However, proper plumbing and fixture arrangement can be problematic in a teeny room. While Ideal Home notes that in a minute bathroom entirely occupied by a wet room, it may be difficult to keep items such as towels and toilet tissue dry, and it could be a poor place to store cosmetics or supplies. Realtor mentions the unpleasantness of a wet toilet or vanity counter and sums it up thusly: If the space is too cramped, a wet room isn't a practical option.

Increased accessibility

Wet rooms primarily have fewer enclosures as well as curbless and trayless showers, translating to a space that offers greater mobility than a conventional bathroom affords, per CCL Wetrooms. For the disabled, elderly, or anyone with limited mobility, the mostly level flooring (there will be a slight slope toward the drain), ample shower area, and increased space between fixtures add function, ease, and the opportunity for independence. 

Sweeten notes that wet rooms can be designed in adherence to aging-in-place guidelines, providing assurance for older home buyers and renovators. The remodeling service explains that those same principles, with a focus on practicality, safety, and accessibility, are suitable for younger and growing families, too. For example, parents of small children may find bath time a bit less strenuous. CCL Wetrooms advises the use of non-slip tile while Friel Lumber Company recommends floor mats as an added safety feature.

Decreased potential for water damage

According to the Big Bathroom Shop, a wet room can be anywhere in the home provided the required waterproofing is undertaken correctly. Home Serve summarizes the process as first grading the floor to encourage water toward a drain away from the entrance, and next, tanking (waterproofing) the floor and lower part of the walls to protect underlying structural features. This is followed by priming and the application of a waterproof membrane, which can then receive vinyl, rubber, or tile. Non-slip ceramic and natural stone are popular tile choices for walls due to their attractive look. 

CCL Wetrooms explains that the materials and methods implemented during the construction of a wet room provide a hardy and durable water-resistant surface that will endure through strenuous use, fairing better than a traditional bathroom. The material installation in cooperation with an updated plumbing system further ensures a space resistant to leaks. As an added benefit, powerful ventilation in the space helps to inhibit the formation of mold and mildew, per Friel Lumber Company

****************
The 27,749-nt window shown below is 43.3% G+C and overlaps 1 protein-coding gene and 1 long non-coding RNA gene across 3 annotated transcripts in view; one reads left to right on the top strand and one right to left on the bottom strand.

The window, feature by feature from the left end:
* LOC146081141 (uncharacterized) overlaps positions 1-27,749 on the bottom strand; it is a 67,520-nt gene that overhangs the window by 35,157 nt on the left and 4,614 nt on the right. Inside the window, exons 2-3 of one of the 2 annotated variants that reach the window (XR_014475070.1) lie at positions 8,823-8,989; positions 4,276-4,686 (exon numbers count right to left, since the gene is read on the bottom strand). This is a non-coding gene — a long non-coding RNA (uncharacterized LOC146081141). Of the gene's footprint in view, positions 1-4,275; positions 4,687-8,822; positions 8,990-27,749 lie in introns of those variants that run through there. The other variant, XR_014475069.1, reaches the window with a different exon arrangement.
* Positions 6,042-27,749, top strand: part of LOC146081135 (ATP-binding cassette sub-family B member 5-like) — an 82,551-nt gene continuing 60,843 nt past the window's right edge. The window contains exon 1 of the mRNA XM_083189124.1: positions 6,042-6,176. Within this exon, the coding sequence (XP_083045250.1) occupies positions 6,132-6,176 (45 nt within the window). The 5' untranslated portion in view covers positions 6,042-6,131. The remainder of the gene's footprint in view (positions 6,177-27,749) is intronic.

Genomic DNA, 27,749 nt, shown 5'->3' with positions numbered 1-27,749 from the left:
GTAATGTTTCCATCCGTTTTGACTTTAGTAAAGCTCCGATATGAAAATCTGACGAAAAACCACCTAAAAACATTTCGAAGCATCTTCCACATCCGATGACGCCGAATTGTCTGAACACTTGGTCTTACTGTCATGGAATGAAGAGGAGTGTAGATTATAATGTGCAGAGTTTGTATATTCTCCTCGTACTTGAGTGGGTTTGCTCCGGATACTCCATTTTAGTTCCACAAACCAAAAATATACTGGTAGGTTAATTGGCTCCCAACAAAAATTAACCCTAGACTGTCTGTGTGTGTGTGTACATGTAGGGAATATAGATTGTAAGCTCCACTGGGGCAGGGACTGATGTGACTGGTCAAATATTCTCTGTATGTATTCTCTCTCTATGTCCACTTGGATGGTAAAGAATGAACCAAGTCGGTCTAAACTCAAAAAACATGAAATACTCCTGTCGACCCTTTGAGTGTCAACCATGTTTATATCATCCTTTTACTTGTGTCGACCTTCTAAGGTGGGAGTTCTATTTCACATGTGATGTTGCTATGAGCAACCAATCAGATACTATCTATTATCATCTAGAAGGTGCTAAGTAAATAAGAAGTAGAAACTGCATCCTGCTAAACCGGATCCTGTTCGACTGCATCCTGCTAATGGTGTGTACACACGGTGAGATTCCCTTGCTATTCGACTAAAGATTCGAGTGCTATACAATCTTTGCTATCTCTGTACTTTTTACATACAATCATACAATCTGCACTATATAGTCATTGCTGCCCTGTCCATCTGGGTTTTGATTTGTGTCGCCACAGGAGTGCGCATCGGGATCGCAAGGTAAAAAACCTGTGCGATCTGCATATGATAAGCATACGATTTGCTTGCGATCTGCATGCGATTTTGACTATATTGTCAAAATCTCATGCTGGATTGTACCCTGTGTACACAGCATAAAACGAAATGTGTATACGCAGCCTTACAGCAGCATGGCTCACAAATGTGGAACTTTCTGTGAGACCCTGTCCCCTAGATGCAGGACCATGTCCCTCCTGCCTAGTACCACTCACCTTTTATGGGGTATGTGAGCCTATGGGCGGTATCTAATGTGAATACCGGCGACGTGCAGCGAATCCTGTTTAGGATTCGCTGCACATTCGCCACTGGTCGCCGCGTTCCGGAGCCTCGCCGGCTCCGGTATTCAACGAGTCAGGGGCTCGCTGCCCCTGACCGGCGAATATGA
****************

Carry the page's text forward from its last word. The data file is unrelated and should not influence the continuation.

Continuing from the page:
Higher perceived value

Experts agree that a bathroom upgrade is a sound investment; Bella Bathrooms claims the average added value of 2.88% is even higher for a wet room renovation. Yet Realtor notes that the wet room trend is too new to track the associated financial rewards. And while they assert the feature is a signal of contemporary extravagance, sharing that some real estate agents perceive them to be an asset, they stress that the style of the space should complement the whole-home design. The modern aesthetic and impact of floor-to-ceiling tiled or wood walls affect a positive impression, including associations with quality, space, and luxury. CCL Wetrooms explains that the wow factor, updated plumbing, and perceived ease of cleaning make a home with a wet room more marketable. Further, the accessible layout and functionality will appeal to old and young buyers alike.

However, HGTV cautions that a wet room might not be universally attractive to future buyers. Some may not appreciate a shared tub and shower area, for example, and Friel Lumber points out that the hard and non-porous surfaces required in a wet room design are highly reflective of sound and light, adding up to a space that could feel cold, loud, and bright for some tastes.